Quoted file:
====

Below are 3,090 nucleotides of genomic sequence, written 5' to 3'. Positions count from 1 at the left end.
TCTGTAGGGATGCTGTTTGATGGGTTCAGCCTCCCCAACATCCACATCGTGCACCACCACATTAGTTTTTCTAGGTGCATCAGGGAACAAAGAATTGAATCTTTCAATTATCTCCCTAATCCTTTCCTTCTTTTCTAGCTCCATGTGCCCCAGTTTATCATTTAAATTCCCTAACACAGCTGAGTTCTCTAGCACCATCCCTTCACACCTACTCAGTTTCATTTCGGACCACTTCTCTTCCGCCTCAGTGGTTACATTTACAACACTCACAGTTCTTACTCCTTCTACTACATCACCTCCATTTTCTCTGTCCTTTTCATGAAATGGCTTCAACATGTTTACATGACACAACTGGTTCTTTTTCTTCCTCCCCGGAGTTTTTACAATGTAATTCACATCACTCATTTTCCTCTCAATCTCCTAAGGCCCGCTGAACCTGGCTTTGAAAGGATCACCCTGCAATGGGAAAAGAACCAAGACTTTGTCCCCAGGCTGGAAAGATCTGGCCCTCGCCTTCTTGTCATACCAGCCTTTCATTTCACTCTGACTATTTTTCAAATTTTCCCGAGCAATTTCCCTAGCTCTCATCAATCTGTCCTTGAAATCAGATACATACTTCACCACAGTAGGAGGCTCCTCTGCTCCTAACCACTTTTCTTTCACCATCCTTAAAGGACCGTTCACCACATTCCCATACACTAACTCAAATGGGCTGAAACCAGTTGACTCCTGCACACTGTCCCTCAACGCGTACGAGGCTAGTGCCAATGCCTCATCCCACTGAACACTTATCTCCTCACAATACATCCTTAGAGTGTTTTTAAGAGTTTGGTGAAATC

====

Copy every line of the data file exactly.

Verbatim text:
Below are 3,090 nucleotides of genomic sequence, written 5' to 3'. Positions count from 1 at the left end.
TCTGTAGGGATGCTGTTTGATGGGTTCAGCCTCCCCAACATCCACATCGTGCACCACCACATTAGTTTTTCTAGGTGCATCAGGGAACAAAGAATTGAATCTTTCAATTATCTCCCTAATCCTTTCCTTCTTTTCTAGCTCCATGTGCCCCAGTTTATCATTTAAATTCCCTAACACAGCTGAGTTCTCTAGCACCATCCCTTCACACCTACTCAGTTTCATTTCGGACCACTTCTCTTCCGCCTCAGTGGTTACATTTACAACACTCACAGTTCTTACTCCTTCTACTACATCACCTCCATTTTCTCTGTCCTTTTCATGAAATGGCTTCAACATGTTTACATGACACAACTGGTTCTTTTTCTTCCTCCCCGGAGTTTTTACAATGTAATTCACATCACTCATTTTCCTCTCAATCTCCTAAGGCCCGCTGAACCTGGCTTTGAAAGGATCACCCTGCAATGGGAAAAGAACCAAGACTTTGTCCCCAGGCTGGAAAGATCTGGCCCTCGCCTTCTTGTCATACCAGCCTTTCATTTCACTCTGACTATTTTTCAAATTTTCCCGAGCAATTTCCCTAGCTCTCATCAATCTGTCCTTGAAATCAGATACATACTTCACCACAGTAGGAGGCTCCTCTGCTCCTAACCACTTTTCTTTCACCATCCTTAAAGGACCGTTCACCACATTCCCATACACTAACTCAAATGGGCTGAAACCAGTTGACTCCTGCACACTGTCCCTCAACGCGTACGAGGCTAGTGCCAATGCCTCATCCCACTGAACACTTATCTCCTCACAATACATCCTTAGAGTGTTTTTAAGAGTTTGGTGAAATC